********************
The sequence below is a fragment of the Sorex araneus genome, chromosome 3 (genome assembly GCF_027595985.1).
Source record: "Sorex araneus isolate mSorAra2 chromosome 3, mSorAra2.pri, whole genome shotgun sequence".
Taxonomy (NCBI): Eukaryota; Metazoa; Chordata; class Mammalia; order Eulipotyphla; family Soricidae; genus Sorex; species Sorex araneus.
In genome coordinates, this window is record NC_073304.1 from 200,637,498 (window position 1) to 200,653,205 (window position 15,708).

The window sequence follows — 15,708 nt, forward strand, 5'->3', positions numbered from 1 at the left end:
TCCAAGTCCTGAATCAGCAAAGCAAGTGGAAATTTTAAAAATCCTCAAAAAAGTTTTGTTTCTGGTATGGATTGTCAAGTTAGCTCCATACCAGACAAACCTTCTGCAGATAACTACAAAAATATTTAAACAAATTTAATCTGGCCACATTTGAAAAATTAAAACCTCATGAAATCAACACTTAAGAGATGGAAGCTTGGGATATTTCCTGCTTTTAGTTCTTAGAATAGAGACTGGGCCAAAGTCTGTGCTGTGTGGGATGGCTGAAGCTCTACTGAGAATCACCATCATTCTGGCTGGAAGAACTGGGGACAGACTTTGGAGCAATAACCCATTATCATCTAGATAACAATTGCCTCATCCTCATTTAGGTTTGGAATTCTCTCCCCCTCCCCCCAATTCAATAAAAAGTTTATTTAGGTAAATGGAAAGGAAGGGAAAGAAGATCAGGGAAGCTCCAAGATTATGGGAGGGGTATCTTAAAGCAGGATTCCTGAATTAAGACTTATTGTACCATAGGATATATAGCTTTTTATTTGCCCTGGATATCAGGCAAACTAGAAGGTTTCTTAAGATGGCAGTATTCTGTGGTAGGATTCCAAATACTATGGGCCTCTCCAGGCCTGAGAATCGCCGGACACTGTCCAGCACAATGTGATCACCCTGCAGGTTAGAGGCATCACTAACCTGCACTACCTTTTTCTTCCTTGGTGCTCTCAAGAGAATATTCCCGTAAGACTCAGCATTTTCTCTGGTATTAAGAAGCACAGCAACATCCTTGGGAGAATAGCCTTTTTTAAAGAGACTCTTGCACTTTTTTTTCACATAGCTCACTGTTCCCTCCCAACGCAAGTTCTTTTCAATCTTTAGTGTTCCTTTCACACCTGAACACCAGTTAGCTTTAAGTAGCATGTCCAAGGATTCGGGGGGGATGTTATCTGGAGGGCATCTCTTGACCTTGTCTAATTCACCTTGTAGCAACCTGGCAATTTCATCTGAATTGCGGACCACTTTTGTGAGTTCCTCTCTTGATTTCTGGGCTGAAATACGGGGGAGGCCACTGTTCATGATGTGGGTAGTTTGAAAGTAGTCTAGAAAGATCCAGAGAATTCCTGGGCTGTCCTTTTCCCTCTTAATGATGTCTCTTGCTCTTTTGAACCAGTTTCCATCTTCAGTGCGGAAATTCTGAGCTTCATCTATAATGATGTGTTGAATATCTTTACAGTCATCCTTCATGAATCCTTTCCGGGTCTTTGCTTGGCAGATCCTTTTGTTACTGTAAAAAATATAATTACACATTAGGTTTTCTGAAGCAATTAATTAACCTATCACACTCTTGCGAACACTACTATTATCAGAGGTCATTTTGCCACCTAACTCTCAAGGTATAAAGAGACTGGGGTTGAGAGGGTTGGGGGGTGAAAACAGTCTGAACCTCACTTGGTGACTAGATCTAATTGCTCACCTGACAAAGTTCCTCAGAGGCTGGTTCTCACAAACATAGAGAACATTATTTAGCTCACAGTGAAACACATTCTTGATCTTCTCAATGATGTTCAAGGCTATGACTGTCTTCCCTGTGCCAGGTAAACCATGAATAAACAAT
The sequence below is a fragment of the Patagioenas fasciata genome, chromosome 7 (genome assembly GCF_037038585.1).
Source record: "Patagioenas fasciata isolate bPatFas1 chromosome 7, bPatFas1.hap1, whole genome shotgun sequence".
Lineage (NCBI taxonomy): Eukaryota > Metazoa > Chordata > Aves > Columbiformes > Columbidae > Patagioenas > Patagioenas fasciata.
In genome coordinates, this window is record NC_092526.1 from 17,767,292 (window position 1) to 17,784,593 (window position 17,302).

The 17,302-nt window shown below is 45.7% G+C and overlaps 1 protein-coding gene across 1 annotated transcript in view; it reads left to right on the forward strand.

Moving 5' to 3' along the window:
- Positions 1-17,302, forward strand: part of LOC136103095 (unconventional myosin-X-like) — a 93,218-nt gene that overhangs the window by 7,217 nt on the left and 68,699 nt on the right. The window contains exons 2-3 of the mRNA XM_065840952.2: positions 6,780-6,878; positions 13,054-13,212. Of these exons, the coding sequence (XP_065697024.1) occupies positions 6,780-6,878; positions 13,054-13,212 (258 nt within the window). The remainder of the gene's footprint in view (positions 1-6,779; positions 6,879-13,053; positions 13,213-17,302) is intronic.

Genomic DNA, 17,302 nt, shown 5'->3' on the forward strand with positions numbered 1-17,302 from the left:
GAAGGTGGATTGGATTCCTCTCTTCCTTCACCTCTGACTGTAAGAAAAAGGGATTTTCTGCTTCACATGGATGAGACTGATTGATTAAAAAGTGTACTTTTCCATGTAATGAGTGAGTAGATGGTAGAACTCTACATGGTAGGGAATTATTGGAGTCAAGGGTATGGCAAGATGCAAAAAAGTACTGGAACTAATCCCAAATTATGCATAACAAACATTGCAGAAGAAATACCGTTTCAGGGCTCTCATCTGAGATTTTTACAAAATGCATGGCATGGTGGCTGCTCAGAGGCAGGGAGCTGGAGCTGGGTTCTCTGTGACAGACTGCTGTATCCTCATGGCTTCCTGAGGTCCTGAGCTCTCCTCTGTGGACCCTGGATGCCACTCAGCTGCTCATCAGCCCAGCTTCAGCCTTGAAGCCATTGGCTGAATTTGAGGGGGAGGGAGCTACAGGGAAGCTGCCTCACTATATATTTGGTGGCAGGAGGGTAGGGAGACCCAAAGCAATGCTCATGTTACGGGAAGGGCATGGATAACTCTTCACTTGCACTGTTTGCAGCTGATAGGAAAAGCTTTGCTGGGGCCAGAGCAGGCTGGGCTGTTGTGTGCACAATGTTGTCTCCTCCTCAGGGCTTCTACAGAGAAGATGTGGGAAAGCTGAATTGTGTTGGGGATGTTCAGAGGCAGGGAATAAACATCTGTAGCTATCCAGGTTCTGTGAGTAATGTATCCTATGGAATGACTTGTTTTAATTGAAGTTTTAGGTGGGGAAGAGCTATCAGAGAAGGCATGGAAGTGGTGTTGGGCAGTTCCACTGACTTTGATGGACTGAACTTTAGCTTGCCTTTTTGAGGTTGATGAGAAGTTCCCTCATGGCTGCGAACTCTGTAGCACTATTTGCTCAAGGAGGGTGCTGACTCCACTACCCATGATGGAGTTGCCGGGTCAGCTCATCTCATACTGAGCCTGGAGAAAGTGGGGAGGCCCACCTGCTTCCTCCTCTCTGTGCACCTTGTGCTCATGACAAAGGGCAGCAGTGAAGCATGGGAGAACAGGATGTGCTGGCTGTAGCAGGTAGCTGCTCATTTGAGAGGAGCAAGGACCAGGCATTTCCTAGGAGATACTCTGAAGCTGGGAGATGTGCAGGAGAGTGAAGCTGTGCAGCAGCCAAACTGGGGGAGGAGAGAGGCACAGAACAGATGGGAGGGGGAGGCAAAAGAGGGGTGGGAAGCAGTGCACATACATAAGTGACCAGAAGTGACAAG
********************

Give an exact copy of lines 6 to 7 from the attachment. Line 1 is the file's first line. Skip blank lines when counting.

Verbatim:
TCCAAGTCCTGAATCAGCAAAGCAAGTGGAAATTTTAAAAATCCTCAAAAAAGTTTTGTTTCTGGTATGGATTGTCAAGTTAGCTCCATACCAGACAAACCTTCTGCAGATAACTACAAAAATATTTAAACAAATTTAATCTGGCCACATTTGAAAAATTAAAACCTCATGAAATCAACACTTAAGAGATGGAAGCTTGGGATATTTCCTGCTTTTAGTTCTTAGAATAGAGACTGGGCCAAAGTCTGTGCTGTGTGGGATGGCTGAAGCTCTACTGAGAATCACCATCATTCTGGCTGGAAGAACTGGGGACAGACTTTGGAGCAATAACCCATTATCATCTAGATAACAATTGCCTCATCCTCATTTAGGTTTGGAATTCTCTCCCCCTCCCCCCAATTCAATAAAAAGTTTATTTAGGTAAATGGAAAGGAAGGGAAAGAAGATCAGGGAAGCTCCAAGATTATGGGAGGGGTATCTTAAAGCAGGATTCCTGAATTAAGACTTATTGTACCATAGGATATATAGCTTTTTATTTGCCCTGGATATCAGGCAAACTAGAAGGTTTCTTAAGATGGCAGTATTCTGTGGTAGGATTCCAAATACTATGGGCCTCTCCAGGCCTGAGAATCGCCGGACACTGTCCAGCACAATGTGATCACCCTGCAGGTTAGAGGCATCACTAACCTGCACTACCTTTTTCTTCCTTGGTGCTCTCAAGAGAATATTCCCGTAAGACTCAGCATTTTCTCTGGTATTAAGAAGCACAGCAACATCCTTGGGAGAATAGCCTTTTTTAAAGAGACTCTTGCACTTTTTTTTCACATAGCTCACTGTTCCCTCCCAACGCAAGTTCTTTTCAATCTTTAGTGTTCCTTTCACACCTGAACACCAGTTAGCTTTAAGTAGCATGTCCAAGGATTCGGGGGGGATGTTATCTGGAGGGCATCTCTTGACCTTGTCTAATTCACCTTGTAGCAACCTGGCAATTTCATCTGAATTGCGGACCACTTTTGTGAGTTCCTCTCTTGATTTCTGGGCTGAAATACGGGGGAGGCCACTGTTCATGATGTGGGTAGTTTGAAAGTAGTCTAGAAAGATCCAGAGAATTCCTGGGCTGTCCTTTTCCCTCTTAATGATGTCTCTTGCTCTTTTGAACCAGTTTCCATCTTCAGTGCGGAAATTCTGAGCTTCATCTATAATGATGTGTTGAATATCTTTACAGTCATCCTTCATGAATCCTTTCCGGGTCTTTGCTTGGCAGATCCTTTTGTTACTGTAAAAAATATAATTACACATTAGGTTTTCTGAAGCAATTAATTAACCTATCACACTCTTGCGAACACTACTATTATCAGAGGTCATTTTGCCACCTAACTCTCAAGGTATAAAGAGACTGGGGTTGAGAGGGTTGGGGGGTGAAAACAGTCTGAACCTCACTTGGTGACTAGATCTAATTGCTCACCTGACAAAGTTCCTCAGAGGCTGGTTCTCACAAACATAGAGAACATTATTTAGCTCACAGTGAAACACATTCTTGATCTTCTCAATGATGTTCAAGGCTATGACTGTCTTCCCTGTGCCAGGTAAACCATGAATAAACAAT
The sequence below is a fragment of the Patagioenas fasciata genome, chromosome 7 (genome assembly GCF_037038585.1).